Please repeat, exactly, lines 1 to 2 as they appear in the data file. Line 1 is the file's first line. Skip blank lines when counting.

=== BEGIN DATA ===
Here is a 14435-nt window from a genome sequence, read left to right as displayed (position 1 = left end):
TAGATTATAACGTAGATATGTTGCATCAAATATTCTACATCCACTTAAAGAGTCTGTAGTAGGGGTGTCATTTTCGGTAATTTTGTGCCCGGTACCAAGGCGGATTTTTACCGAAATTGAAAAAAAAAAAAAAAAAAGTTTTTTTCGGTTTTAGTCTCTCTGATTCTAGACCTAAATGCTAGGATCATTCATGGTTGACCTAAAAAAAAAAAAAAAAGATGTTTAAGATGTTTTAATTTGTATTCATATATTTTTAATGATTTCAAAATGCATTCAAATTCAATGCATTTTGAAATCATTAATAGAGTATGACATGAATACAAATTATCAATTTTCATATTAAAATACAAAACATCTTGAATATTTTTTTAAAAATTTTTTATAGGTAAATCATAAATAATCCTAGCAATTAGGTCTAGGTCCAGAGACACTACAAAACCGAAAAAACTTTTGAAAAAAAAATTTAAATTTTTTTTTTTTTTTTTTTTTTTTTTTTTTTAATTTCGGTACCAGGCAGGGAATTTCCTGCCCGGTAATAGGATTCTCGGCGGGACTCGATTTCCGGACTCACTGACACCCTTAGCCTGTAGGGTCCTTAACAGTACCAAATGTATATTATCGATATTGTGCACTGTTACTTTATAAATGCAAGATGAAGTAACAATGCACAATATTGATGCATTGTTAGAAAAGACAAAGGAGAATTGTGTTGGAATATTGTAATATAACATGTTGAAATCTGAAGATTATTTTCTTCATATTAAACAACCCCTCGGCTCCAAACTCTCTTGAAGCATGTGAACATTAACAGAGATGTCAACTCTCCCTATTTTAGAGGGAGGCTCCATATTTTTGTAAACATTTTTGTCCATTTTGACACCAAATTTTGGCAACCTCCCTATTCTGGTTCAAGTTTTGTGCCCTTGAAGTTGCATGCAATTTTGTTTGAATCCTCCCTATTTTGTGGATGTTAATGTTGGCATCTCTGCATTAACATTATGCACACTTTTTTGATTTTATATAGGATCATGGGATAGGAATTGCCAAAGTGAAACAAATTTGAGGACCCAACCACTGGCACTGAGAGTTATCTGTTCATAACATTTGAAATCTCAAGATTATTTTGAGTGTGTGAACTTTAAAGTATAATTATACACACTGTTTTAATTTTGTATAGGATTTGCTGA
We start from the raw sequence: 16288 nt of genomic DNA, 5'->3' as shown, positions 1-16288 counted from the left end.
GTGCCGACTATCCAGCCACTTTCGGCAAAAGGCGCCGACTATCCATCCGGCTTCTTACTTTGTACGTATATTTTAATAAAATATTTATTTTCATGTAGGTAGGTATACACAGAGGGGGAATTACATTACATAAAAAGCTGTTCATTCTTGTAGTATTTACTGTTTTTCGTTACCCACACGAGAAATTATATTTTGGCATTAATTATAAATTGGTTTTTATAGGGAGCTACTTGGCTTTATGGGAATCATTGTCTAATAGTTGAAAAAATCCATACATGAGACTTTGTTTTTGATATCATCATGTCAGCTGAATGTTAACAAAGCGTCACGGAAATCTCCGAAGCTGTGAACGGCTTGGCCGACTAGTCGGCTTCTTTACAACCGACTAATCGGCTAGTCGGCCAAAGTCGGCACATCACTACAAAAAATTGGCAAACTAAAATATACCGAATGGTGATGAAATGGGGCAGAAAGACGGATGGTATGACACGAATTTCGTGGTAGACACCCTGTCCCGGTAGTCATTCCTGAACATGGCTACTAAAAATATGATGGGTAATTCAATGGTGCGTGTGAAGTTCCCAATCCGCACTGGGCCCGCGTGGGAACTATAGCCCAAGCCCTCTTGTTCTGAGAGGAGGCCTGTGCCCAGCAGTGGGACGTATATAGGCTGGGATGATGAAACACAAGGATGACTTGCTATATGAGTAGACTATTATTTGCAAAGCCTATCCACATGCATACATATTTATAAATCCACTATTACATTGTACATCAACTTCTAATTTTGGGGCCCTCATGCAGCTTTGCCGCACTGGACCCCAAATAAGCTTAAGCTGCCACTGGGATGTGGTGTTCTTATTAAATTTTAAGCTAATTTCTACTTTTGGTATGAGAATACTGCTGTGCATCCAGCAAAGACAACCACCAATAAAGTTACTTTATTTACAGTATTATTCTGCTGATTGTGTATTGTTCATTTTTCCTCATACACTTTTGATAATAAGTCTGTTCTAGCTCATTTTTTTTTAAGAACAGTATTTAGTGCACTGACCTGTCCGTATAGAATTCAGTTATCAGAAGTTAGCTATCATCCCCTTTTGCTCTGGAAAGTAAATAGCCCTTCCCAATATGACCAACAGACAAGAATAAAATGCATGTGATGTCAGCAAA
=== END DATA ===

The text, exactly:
Here is a 14435-nt window from a genome sequence, read left to right as displayed (position 1 = left end):
TAGATTATAACGTAGATATGTTGCATCAAATATTCTACATCCACTTAAAGAGTCTGTAGTAGGGGTGTCATTTTCGGTAATTTTGTGCCCGGTACCAAGGCGGATTTTTACCGAAATTGAAAAAAAAAAAAAAAAAAGTTTTTTTCGGTTTTAGTCTCTCTGATTCTAGACCTAAATGCTAGGATCATTCATGGTTGACCTAAAAAAAAAAAAAAAAGATGTTTAAGATGTTTTAATTTGTATTCATATATTTTTAATGATTTCAAAATGCATTCAAATTCAATGCATTTTGAAATCATTAATAGAGTATGACATGAATACAAATTATCAATTTTCATATTAAAATACAAAACATCTTGAATATTTTTTTAAAAATTTTTTATAGGTAAATCATAAATAATCCTAGCAATTAGGTCTAGGTCCAGAGACACTACAAAACCGAAAAAACTTTTGAAAAAAAAATTTAAATTTTTTTTTTTTTTTTTTTTTTTTTTTTTTTAATTTCGGTACCAGGCAGGGAATTTCCTGCCCGGTAATAGGATTCTCGGCGGGACTCGATTTCCGGACTCACTGACACCCTTAGCCTGTAGGGTCCTTAACAGTACCAAATGTATATTATCGATATTGTGCACTGTTACTTTATAAATGCAAGATGAAGTAACAATGCACAATATTGATGCATTGTTAGAAAAGACAAAGGAGAATTGTGTTGGAATATTGTAATATAACATGTTGAAATCTGAAGATTATTTTCTTCATATTAAACAACCCCTCGGCTCCAAACTCTCTTGAAGCATGTGAACATTAACAGAGATGTCAACTCTCCCTATTTTAGAGGGAGGCTCCATATTTTTGTAAACATTTTTGTCCATTTTGACACCAAATTTTGGCAACCTCCCTATTCTGGTTCAAGTTTTGTGCCCTTGAAGTTGCATGCAATTTTGTTTGAATCCTCCCTATTTTGTGGATGTTAATGTTGGCATCTCTGCATTAACATTATGCACACTTTTTTGATTTTATATAGGATCATGGGATAGGAATTGCCAAAGTGAAACAAATTTGAGGACCCAACCACTGGCACTGAGAGTTATCTGTTCATAACATTTGAAATCTCAAGATTATTTTGAGTGTGTGAACTTTAAAGTATAATTATACACACTGTTTTAATTTTGTATAGGATTTGCTGA